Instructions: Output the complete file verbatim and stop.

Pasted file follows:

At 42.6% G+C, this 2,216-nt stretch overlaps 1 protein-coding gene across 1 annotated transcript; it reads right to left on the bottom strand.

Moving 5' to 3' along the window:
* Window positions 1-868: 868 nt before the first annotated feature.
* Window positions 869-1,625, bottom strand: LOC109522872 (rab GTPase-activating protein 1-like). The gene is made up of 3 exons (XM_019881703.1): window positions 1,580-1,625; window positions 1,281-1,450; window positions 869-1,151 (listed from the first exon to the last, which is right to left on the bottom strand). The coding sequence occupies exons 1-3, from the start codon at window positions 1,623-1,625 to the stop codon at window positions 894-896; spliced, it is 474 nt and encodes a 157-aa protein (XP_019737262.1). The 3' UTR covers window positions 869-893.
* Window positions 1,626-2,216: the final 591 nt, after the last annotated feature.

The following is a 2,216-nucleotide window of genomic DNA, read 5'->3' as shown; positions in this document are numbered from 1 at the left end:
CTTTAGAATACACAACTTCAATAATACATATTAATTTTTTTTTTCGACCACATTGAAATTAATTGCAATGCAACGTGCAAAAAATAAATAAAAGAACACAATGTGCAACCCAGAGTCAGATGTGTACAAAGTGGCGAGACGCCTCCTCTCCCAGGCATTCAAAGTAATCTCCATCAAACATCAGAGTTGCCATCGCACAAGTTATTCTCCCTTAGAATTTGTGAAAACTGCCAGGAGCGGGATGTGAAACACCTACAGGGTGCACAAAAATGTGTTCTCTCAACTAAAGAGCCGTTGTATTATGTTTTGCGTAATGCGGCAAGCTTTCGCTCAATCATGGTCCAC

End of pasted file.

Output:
At 42.6% G+C, this 2,216-nt stretch overlaps 1 protein-coding gene across 1 annotated transcript; it reads right to left on the bottom strand.

Moving 5' to 3' along the window:
* Window positions 1-868: 868 nt before the first annotated feature.
* Window positions 869-1,625, bottom strand: LOC109522872 (rab GTPase-activating protein 1-like). The gene is made up of 3 exons (XM_019881703.1): window positions 1,580-1,625; window positions 1,281-1,450; window positions 869-1,151 (listed from the first exon to the last, which is right to left on the bottom strand). The coding sequence occupies exons 1-3, from the start codon at window positions 1,623-1,625 to the stop codon at window positions 894-896; spliced, it is 474 nt and encodes a 157-aa protein (XP_019737262.1). The 3' UTR covers window positions 869-893.
* Window positions 1,626-2,216: the final 591 nt, after the last annotated feature.

The following is a 2,216-nucleotide window of genomic DNA, read 5'->3' as shown; positions in this document are numbered from 1 at the left end:
CTTTAGAATACACAACTTCAATAATACATATTAATTTTTTTTTTCGACCACATTGAAATTAATTGCAATGCAACGTGCAAAAAATAAATAAAAGAACACAATGTGCAACCCAGAGTCAGATGTGTACAAAGTGGCGAGACGCCTCCTCTCCCAGGCATTCAAAGTAATCTCCATCAAACATCAGAGTTGCCATCGCACAAGTTATTCTCCCTTAGAATTTGTGAAAACTGCCAGGAGCGGGATGTGAAACACCTACAGGGTGCACAAAAATGTGTTCTCTCAACTAAAGAGCCGTTGTATTATGTTTTGCGTAATGCGGCAAGCTTTCGCTCAATCATGGTCCAC